tiny-house-giveaway-scam-1592241003316.png
Source: Omaze

If You See Facebook Giveaways for Tiny Homes, Just Stay the Heck Away

By

Updated

You've done it. I've done it. We've all done it: squealed in absolute delight as we've scrolled through photos of a tiny house. The efficiency of the design is awe-inspiring. The way shelf and cabinet space, as well as sleeping and living quarters, are spaced out is delightful. And it looks like there's a new social media giveaway that's trying to capitalize on our fascination with these lilliputian abodes. 

The trouble is, they're a big-time scam.

Omaze's Tiny House giveaway is legit — but others are not.

Omaze is a legitimate charitable agency and has partnerships with a ton of different celebrities and organizations. You've probably seen their countless social media ads promising to put your name in a raffle for a sweet top prize that is either a unique experience, one-off customizable product like a Tesla-powered Porsche, or a tank ride with Arnold Schwarzenegger, and now — the tiny house.

screenshot-from-2020-06-15-12-31-41-1592238706000.png
Source: Omaze

Omaze isn't yanking your chain when it comes to its Tiny Home giveaway though. They've partnered up with Modern Tiny Living and if you win (you have to donate to enter), you'll have a fully customizable tiny home delivered right to you. You get to deck it out and put whatever you want in and on the thing, up to a $100,000 value. So if you want to try your luck and fund a good cause, go right ahead.

Other tiny house giveaway scams are popping up on Facebook.

Probably because Omaze is such a recognized brand, a bunch of dirty thieving scammers are putting their own "Tiny House Giveaways" on Facebook in the hopes of capitalizing on their good name.

Unlike a lot of other scams on Facebook, however, these Tiny Home Giveaway ones are a lot less pernicious.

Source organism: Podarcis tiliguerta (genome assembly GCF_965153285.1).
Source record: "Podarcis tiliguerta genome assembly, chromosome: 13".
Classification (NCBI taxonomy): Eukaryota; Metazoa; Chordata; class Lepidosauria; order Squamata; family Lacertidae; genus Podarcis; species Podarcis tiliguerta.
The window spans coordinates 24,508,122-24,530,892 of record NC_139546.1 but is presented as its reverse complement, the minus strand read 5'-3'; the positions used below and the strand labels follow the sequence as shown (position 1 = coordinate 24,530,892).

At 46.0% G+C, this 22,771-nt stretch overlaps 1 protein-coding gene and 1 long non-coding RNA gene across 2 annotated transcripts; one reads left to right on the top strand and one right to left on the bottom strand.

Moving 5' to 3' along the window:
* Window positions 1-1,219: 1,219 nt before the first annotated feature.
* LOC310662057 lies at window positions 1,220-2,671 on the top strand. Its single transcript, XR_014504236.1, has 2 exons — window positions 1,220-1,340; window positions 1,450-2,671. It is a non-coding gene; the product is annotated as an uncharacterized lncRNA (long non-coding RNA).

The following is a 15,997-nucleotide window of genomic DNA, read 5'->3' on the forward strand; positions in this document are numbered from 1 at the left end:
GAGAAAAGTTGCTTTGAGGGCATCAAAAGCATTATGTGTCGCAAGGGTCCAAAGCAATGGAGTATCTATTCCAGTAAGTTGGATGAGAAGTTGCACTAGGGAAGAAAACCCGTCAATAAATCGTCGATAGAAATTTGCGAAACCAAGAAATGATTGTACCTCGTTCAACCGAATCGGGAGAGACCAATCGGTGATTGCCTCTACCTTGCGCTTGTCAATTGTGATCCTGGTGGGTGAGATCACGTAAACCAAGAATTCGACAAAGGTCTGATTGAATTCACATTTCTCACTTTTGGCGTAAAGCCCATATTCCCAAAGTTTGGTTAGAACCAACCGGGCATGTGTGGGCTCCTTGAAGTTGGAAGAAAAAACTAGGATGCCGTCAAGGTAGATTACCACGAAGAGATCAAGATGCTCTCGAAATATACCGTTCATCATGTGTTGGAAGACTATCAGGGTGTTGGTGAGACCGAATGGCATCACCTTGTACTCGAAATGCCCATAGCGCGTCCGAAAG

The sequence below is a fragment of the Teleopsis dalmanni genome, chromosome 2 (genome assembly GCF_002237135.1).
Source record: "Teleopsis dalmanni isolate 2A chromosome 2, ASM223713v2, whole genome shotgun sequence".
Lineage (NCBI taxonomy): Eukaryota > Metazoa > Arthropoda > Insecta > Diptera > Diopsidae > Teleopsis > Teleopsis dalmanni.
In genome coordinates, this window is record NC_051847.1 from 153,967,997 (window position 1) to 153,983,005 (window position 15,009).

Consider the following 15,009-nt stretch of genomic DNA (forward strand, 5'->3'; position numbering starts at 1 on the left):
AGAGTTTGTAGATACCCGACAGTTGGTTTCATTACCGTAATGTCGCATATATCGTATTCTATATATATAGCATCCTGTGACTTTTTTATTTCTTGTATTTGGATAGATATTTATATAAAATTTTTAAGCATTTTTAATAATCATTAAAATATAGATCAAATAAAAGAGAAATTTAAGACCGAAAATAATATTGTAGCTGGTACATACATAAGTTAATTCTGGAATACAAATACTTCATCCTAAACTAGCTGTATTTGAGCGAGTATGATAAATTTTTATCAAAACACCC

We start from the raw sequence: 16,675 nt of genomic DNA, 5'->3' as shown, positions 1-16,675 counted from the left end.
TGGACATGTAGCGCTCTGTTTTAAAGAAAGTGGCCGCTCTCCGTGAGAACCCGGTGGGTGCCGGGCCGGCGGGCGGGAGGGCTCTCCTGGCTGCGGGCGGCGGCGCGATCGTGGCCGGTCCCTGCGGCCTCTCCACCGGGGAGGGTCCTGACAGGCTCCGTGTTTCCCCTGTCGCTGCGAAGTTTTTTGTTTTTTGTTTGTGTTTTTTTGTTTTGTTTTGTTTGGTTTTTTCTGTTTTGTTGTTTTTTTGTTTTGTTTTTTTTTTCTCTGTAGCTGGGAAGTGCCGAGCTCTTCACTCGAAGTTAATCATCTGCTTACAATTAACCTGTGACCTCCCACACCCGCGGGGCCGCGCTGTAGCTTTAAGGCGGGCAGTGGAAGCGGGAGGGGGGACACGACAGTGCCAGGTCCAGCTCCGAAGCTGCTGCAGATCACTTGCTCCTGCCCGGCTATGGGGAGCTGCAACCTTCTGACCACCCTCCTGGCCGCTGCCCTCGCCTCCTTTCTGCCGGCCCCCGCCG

Most internet scams work like so: they all begin with a call to action. Often that call is to click on a link that'll redirect you to a page that may look legitimate and it'll ask you to input a bunch of personal information. Some of these sites try to reel you in with cool prizes, giveaways, or offer super cheap products that are otherwise ridiculously expensive on the internet.

These are probably the most transparent forms of scams out there, because they're blatantly asking you for information, either personal data, or credit card numbers with the promise that you can try a product for free and then "cancel" at any time. The thing is, canceling is an absolute nightmare and you'll get some money either taken out of your account, charged to your card, or have your identity stolen.

The majority of these Tiny House Giveaway scams, however, only have a very simple call to action, and that's to "like" their page. That's it. 

But here's the thing: There is no small casa waiting for a "winner." There is no winner.

The only person who "wins" is the scammer who manages to garner a bunch of likes on a Facebook page that they, in turn, go and sell to businesses who want a "built in audience."

Tons of people on Facebook will "like" pages, but rarely go and unlike them at a later time. Reportedly, pages with 100k likes can go for $1,000. Not bad for maybe putting out a few targeted Facebook ads towards gullible people.

So if you want to win a tiny home, you should always look at the agency that's promising one and make sure it's vetted through the Better Business Bureau or other services. Google is your friend in these instances. 

Here's hoping all of your tiny home dreams come true.

More from Distractify

More From Distractify